Likewise, this setting can also be used to answer whether the effect of ACPA - if any - is dependent on the presence of rheumatoid factor (RF). Studies within early (rheumatoid) arthritis, using high-resolution computed tomography (CT), have shown that combined presence of ACPA and RF is associated with the number and size of erosions rather than ACPA alone [8]. In addition, it has been shown that patients with early arthritis harboring both ACPA and RF display increased osteitis scores as detected by magnetic resonance imaging (MRI), in contrast to ACPA single-positive patients [9].

With the aim to find supporting evidence that ACPAs themselves are directly linked to bone erosions in humans, this study in patients with Clinically Suspect Arthralgia evaluated whether (1) ACPA were associated with higher erosion scores (detected by MRI) independent of the presence of inflammation, and (2) whether higher erosion scores were associated with ACPA alone or with ACPA and RF combined.

Methods

Patients

Patients with arthralgia (n = 507) consecutively included in the Leiden Clinically Suspect Arthralgia cohort between April 2012 and September 2017 were studied. Clinically Suspect Arthralgia (CSA) was defined as: recent-onset (< 1-year) arthralgia in small joints, without clinically detectable synovitis (i.e. joint swelling) on physical examination, while the treating rheumatologists considered the patients suspicious of progression to RA based on their clinical presentation [10]. General practitioners in our region rarely performed ACPA or RF testing before referral [11]; hence this infrequently affected inclusion decisions [10]. After inclusion, patients were considered ACPA positive (EliA cyclic citrullinated peptide (anti-CCP2), Phadia, Nieuwegein, the Netherlands) if levels ≥7 U/mL) were detected, RF positive (as described previously, in-house ELISA [12]) if levels ≥3.5 IU/mL were detected and C-reactive protein (CRP) positive if levels ≥5.0 mg/L were detected. The cohort has previously been described in detail [10]. Informed consent was obtained from all subjects. The local medical ethical committee approved the study.

Within 1–2 weeks after inclusion, patients underwent 1.5 T contrast-enhanced MRI of the 2nd to 5th metacarpophalangeal joints (MCP2–5), wrist and the 1st to 5th metatarsophalangeal joints (MTP1–5) of the most painful side (see Additional file 1: Methods for MRI protocol). Disease-modifying anti-rheumatic drugs were not used. Non-steroidal anti-inflammatory drugs (NSAIDs) were stopped 24 h before the patients underwent MRI. The MR images were scored for erosions, bone marrow edema (BME), synovitis [13] and tenosynovitis [14], by two readers as described in Additional file 1: Methods. Within-reader intraclass correlation coefficients (ICC) were 0.98 and 0.99; the between-reader ICC was 0.96.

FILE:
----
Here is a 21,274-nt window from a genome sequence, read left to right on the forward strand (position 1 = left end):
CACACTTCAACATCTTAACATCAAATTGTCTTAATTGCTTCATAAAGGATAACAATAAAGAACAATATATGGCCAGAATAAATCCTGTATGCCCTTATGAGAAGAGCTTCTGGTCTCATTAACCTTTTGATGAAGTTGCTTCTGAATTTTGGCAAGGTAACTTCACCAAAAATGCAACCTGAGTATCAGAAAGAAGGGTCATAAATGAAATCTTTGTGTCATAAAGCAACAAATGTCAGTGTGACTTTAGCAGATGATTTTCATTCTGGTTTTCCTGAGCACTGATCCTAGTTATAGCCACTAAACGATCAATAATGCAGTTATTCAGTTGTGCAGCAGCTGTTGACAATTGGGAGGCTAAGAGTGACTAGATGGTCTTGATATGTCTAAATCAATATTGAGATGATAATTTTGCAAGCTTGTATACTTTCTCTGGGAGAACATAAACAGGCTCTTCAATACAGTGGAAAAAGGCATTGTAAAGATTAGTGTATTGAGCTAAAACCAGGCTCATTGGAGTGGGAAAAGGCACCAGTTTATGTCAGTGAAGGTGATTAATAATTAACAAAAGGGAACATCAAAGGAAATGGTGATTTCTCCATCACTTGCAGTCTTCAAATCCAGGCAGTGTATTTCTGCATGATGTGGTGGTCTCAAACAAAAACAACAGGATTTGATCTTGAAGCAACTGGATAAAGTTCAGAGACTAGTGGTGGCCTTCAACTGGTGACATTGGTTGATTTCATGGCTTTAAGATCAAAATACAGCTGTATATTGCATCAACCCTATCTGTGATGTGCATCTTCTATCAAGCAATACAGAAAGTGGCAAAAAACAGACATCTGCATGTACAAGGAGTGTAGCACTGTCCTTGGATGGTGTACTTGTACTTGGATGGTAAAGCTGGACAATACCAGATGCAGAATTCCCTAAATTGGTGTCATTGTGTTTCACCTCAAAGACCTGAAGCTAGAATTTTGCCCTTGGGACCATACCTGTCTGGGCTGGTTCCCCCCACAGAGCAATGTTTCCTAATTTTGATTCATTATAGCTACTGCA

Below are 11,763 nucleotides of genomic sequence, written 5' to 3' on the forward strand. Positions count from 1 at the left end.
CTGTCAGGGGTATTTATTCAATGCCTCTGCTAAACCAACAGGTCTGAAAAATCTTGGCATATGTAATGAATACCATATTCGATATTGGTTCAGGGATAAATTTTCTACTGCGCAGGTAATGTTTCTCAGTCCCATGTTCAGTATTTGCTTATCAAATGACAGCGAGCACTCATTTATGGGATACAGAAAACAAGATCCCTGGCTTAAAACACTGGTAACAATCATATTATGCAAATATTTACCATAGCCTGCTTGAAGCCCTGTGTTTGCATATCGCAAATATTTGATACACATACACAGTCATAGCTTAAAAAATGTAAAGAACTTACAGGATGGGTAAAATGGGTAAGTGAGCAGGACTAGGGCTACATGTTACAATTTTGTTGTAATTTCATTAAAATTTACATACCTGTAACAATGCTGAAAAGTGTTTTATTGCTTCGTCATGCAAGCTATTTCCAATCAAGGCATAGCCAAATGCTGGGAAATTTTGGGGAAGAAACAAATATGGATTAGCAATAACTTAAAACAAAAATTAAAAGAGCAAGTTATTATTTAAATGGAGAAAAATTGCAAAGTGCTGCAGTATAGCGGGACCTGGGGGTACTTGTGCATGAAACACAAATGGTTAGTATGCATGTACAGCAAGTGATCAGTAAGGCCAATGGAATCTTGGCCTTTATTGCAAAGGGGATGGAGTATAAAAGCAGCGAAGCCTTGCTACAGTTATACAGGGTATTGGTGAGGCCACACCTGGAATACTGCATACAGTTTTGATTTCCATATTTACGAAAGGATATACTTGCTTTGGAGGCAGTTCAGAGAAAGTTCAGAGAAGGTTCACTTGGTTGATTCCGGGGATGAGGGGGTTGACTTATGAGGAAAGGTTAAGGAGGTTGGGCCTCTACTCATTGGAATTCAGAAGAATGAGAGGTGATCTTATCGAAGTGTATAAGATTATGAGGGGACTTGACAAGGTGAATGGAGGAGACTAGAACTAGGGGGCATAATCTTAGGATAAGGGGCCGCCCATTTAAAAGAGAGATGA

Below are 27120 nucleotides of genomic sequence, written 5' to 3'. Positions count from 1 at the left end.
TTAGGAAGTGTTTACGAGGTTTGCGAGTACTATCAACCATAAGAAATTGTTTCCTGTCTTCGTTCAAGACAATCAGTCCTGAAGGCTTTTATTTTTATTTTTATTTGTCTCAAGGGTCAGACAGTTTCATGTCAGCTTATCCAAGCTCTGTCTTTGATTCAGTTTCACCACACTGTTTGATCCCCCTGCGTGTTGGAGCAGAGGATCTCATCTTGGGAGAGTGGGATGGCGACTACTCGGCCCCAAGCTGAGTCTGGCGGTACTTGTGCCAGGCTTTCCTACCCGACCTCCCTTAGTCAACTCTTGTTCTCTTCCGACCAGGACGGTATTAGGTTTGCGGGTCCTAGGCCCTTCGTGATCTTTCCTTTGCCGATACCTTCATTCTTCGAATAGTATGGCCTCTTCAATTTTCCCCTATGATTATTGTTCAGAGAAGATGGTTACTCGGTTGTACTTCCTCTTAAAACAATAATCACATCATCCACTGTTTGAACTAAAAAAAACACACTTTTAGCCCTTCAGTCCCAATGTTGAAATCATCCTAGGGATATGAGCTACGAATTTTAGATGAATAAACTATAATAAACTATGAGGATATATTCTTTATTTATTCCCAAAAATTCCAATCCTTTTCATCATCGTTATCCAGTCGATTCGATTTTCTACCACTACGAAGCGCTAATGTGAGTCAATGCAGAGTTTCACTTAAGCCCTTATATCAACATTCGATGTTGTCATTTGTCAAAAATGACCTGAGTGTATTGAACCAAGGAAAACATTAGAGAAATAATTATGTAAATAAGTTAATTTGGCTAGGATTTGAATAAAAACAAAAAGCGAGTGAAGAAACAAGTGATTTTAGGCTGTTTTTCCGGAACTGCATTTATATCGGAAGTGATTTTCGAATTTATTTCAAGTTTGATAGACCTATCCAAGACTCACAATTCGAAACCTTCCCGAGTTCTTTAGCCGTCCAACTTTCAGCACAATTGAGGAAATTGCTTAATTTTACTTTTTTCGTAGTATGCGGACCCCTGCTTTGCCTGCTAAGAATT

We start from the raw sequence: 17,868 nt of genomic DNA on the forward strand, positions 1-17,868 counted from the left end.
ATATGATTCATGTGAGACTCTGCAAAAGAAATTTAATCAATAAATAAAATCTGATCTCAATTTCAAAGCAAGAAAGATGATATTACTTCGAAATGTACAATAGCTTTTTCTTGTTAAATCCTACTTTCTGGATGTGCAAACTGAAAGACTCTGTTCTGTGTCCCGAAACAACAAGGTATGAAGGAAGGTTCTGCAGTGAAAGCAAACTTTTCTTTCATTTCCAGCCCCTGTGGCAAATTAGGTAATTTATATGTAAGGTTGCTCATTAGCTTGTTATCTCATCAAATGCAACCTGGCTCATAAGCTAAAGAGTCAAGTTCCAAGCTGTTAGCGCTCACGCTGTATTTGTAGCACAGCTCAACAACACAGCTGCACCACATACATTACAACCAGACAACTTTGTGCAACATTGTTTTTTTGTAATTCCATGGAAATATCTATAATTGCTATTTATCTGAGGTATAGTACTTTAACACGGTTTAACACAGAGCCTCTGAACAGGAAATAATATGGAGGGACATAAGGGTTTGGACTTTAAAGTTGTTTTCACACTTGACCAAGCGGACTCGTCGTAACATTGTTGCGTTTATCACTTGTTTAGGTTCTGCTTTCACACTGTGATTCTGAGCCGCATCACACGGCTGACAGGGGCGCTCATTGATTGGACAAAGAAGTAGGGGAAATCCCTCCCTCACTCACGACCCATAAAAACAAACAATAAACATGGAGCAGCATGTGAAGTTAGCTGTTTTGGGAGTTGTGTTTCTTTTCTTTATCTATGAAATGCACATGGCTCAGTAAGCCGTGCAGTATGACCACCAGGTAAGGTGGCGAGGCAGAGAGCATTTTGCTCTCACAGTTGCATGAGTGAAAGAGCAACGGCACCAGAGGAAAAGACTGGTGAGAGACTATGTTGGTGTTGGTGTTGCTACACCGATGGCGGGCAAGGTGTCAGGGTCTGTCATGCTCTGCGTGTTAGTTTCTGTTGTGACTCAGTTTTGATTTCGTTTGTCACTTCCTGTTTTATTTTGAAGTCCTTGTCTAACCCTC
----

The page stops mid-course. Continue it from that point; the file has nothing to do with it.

Inflammation

Inflammation was assessed in two ways: first, local inflammation was considered present if there was MRI-detected BME, synovitis or tenosynovitis that was more than that observed in age-matched symptom-free controls [15] in ≥ 1 joint (Additional file 1: Methods). Second “any inflammation” was defined as the presence of either local subclinical inflammation (MRI-detected synovitis, BME or tenosynovitis) and/or elevated CRP. In this second analysis, “any inflammation” (i.e. systemic inflammation) was taken into consideration as it could be argued that the presence of increased acute phase reactants in patients that have no subclinical joint inflammation as detected with MRI indicates that some inflammation is present in these patients.

Analyses

Erosion scores were compared using the Kruskal-Wallis test. To evaluate if inflammation is, in statistical terms, intermediary in the causal path of ACPA and erosions, mediation analyses were performed as described by Baron and Kenny [16]. Here, linear regression was used to evaluate in three steps if local inflammation is a mediator in the causal path of ACPA presence and erosion score as outcome. First, the association between presence of ACPA and erosions was investigated. Second, the association between presence of ACPA and severity of local inflammation was investigated. Finally, both ACPA and local inflammation were entered into the model and we tested whether this effect was different from the association between ACPA alone and erosion score. The percentage of mediation was calculated. All regression analyses were corrected for age. Additionally, triple stratification was applied for ACPA, RF and local subclinical joint inflammation. The Statistical Package for the Social Sciences (SPSS) version 23.0 was used.